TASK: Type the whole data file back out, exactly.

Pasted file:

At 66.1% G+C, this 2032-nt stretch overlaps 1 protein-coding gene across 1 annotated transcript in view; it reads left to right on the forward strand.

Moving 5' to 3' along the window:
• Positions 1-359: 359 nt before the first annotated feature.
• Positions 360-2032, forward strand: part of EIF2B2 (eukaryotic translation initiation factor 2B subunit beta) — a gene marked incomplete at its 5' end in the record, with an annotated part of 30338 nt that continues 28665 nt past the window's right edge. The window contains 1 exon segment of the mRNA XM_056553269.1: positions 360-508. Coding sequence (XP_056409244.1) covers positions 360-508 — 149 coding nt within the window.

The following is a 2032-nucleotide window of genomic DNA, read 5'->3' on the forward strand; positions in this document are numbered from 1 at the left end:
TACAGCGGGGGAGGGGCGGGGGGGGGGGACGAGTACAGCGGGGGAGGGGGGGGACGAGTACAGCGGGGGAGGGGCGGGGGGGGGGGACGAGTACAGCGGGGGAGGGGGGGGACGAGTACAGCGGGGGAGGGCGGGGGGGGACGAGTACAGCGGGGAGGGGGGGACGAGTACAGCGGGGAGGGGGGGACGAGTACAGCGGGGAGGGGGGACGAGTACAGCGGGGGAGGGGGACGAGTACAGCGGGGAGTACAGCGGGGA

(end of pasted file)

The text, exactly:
At 66.1% G+C, this 2032-nt stretch overlaps 1 protein-coding gene across 1 annotated transcript in view; it reads left to right on the forward strand.

Moving 5' to 3' along the window:
• Positions 1-359: 359 nt before the first annotated feature.
• Positions 360-2032, forward strand: part of EIF2B2 (eukaryotic translation initiation factor 2B subunit beta) — a gene marked incomplete at its 5' end in the record, with an annotated part of 30338 nt that continues 28665 nt past the window's right edge. The window contains 1 exon segment of the mRNA XM_056553269.1: positions 360-508. Coding sequence (XP_056409244.1) covers positions 360-508 — 149 coding nt within the window.

The following is a 2032-nucleotide window of genomic DNA, read 5'->3' on the forward strand; positions in this document are numbered from 1 at the left end:
TACAGCGGGGGAGGGGCGGGGGGGGGGGACGAGTACAGCGGGGGAGGGGGGGGACGAGTACAGCGGGGGAGGGGCGGGGGGGGGGGACGAGTACAGCGGGGGAGGGGGGGGACGAGTACAGCGGGGGAGGGCGGGGGGGGACGAGTACAGCGGGGAGGGGGGGACGAGTACAGCGGGGAGGGGGGGACGAGTACAGCGGGGAGGGGGGACGAGTACAGCGGGGGAGGGGGACGAGTACAGCGGGGAGTACAGCGGGGA